Applicant fails to explain why he or she left past jobs,
Applicant fails to explain gaps in employment history.
Applicant gives an explanation for an employment gap or the reason leaving previous job that does not make sense.
Excessive cross-outs and changes (as though making it up as they go along)
Applicant fails to give complete information (i.e. insufficient information to identify a past employer, leaves out salary, etc).
Applicant failed to indicate or cannot recall the name of a former supervisor.
5. In reviewing applications, look for unexplained employment gaps.
It is critical to verify past employment to determine where a person has been for the last 5-10 years, even if you only get dates and job titles. Look for unexplained gaps in employment. Generally, if you can verify that a person was gainfully employed for the last five to ten years, or their whereabouts can be verified it is less likely the person spent time in custody for a serious offense, although this does not eliminate the possibility of lesser offenses.
6. In reviewing applications, examine reasons for leaving each job.
7. Always ask these five questions (during housekeeping stage of interview). Since they have signed consent and believe you are doing checks, applicants have a powerful incentive to be truthful. These questions are the equivalent of a New Age Lie detector test. Good applicants will shrug it off and applicants with something to hide may reveal vital information.
a. We do background checks on everyone we make an offer to. Do you any concerns about that you would like to discuss? (Good applicants will shrug off)
b. We also check for criminal convictions for all finalists. Any concerns about that? (Make sure the wording of the question reflects what an employer may legally ask in that state)
c. We contact all past employers. What do think they will say?
d. Will past employer tell us that e.g. your were tardy, did not perform well etc.
e. ALSO, use interview to ask questions about any unexplained employment gap
8. Check references and look for Unexplained Employment Gaps:
Verifying past employment is one of the single most important tools for an employer. It can be as important as doing criminal checks. Past job performance can also be an important predictor of future success. Some employers make a costly mistake by not checking past employment because they believe past employers may not give detailed information. However, even verification of dates of employment and job titles are critical because an employer must be concerned about unexplained gaps in the employment history.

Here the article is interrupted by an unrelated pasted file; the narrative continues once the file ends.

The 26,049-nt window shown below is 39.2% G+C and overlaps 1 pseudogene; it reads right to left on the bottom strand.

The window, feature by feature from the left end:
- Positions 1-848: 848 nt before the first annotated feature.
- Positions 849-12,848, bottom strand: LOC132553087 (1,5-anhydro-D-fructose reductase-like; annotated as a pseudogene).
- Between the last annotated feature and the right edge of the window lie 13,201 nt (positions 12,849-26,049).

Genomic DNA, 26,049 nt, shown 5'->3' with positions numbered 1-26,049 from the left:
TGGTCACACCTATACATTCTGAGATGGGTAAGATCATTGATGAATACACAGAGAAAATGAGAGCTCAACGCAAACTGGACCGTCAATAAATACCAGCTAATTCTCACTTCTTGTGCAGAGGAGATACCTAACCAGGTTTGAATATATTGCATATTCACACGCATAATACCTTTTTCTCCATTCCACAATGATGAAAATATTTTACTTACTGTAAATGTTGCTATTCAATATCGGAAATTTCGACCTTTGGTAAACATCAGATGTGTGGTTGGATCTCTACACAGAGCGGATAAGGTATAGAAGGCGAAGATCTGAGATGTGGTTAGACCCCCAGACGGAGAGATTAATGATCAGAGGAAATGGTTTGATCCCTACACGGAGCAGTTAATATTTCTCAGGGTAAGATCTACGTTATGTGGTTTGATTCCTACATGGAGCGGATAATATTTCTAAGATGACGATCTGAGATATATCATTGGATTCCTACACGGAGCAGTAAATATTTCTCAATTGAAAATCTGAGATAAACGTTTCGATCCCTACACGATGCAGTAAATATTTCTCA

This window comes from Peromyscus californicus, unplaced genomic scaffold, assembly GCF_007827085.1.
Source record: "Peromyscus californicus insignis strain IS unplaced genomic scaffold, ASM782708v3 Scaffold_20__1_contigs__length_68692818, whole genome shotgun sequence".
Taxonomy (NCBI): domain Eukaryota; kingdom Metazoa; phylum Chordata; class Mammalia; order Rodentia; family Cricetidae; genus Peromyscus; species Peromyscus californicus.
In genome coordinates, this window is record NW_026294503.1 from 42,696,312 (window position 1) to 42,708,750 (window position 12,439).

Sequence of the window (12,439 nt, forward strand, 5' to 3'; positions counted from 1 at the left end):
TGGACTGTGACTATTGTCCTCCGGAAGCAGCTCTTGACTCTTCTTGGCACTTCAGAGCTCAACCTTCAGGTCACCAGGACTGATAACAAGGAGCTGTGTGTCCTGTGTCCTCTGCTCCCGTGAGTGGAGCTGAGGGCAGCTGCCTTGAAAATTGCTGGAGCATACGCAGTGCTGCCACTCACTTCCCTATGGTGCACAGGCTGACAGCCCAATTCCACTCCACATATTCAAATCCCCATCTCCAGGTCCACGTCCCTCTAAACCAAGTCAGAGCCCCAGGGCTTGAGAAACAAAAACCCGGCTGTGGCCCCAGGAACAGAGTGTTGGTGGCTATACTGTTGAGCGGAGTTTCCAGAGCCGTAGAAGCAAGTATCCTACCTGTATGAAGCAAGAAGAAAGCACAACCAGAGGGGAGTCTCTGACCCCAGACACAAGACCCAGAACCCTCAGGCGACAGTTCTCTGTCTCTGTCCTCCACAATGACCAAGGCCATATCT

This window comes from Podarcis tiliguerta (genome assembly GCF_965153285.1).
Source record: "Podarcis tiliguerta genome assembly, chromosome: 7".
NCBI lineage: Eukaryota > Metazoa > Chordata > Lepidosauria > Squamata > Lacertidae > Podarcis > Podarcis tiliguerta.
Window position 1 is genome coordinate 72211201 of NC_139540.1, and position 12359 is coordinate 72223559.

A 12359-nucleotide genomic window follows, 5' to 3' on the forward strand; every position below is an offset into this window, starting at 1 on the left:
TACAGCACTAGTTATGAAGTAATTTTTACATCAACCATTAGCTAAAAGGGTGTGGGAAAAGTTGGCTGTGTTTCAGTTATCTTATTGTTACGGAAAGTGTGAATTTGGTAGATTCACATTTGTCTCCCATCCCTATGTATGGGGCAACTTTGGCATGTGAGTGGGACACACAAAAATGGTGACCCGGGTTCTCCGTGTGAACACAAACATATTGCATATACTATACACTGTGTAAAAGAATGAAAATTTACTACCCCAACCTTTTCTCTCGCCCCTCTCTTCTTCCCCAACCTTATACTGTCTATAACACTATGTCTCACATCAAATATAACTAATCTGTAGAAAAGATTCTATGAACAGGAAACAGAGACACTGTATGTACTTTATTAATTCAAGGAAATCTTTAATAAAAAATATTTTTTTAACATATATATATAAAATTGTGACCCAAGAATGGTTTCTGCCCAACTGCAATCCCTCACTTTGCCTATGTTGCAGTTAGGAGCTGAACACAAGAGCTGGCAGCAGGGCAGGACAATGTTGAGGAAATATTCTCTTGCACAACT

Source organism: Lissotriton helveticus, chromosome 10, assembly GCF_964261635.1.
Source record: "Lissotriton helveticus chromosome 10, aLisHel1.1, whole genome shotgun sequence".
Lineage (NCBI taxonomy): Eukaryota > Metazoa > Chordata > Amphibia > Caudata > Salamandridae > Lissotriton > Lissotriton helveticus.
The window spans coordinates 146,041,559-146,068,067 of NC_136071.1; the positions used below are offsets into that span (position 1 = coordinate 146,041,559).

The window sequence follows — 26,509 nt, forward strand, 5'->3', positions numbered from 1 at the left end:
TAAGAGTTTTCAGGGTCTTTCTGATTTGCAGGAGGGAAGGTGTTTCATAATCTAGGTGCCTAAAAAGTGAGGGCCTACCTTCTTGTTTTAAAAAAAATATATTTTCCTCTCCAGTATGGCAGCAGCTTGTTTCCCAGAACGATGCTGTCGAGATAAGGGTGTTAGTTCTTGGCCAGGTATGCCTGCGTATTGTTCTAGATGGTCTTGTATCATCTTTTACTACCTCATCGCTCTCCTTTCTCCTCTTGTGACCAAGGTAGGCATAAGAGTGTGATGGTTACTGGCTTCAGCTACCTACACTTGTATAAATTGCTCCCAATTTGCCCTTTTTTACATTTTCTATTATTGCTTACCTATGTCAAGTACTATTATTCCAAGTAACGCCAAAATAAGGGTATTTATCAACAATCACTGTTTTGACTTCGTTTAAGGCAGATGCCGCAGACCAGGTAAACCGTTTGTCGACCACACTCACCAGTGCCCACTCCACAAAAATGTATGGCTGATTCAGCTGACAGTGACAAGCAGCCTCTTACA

In addition, documenting the fact that an effort was made will demonstrate due diligence. Although there can be many reasons for a gap in employment, if an applicant cannot account for the past seven to ten years, that can be a red flag.
It is also critical to know where a person has been because of the way criminal records are maintained in the United States. Contrary to popular belief, there is not a national criminal database available to most private employers. Searches must be conducted at each relevant courthouse, and there are over 10,000 courthouses in America. However, if an employer knows where an applicant has been as a result of past employment checks, it increases the accuracy of a criminal search, and decreases the possibility that an applicant has served time for a serious offense
After the AIR process, a firm is well advised to perform a criminal check. The good news is that with an effective AIR process, the possibility of locating a serious criminal record is greatly reduced. A firm can dramatically lower their cost by concentrating on the most recent counties where an applicant resides or spent a long period of time. Some experts contend that statistically, a person is more likely to commit a criminal offense in their county of residence. As a result, a check of the county of current residence gives an employer the most return for the expenditure.
An employer may wish to do a more in-depth search depending upon the type of position. An employer may want to review those positions with a greater risk for increased scrutiny, such as:
b. Workers handling cash or Personal Identifyable information (PII).
c. Remote or unsupervised workers
d. Workers that go into people’s homes
e. Workers with Access to assets
g. Temporary workers
Employers who hire vendors, temporary employees or contractors can insist that the provider of these services do screening. Many firms may have janitorial crews in the faculties at night, or vendors supplying vital parts or services. Employers are within their rights to insist that third party provider certify that they have performed checks as well.
Implementing a Program throughout the company
The biggest challenge for an organization is to promote safe hiring and due diligence across an organization. The goal is to ensure that hiring managers across different divisions and sometimes across different physical locations follow procedures and pay attention to safe hiring.
The answer is to set up a S.A.F.E. Hiring System. It stands for:
S-Set-up a program, policies and procedures to be used throughout the organization, including the AIR process
A-Acclimate/train all persons with safe hiring responsibilities, especially hiring managers.
F– Facilitate/Implement the program.
E-Evaluate and audit the program by making sure that everyone responsible understands that their compensation and advancement is judged in part by the attention they pay to the hiring process. Organizations typically accomplish those things that are measured, audited and rewarded. The attached chart will help supervisors implement the program and for management to audit hiring practices.
By following the AIR process as part of an overall S.A.F.E. Hiring System, employers can demonstrate due diligence in the hiring process and protect themselves from bad hires in a cost-effective manner.
This article was prepared by background checking expert Lester Rosen.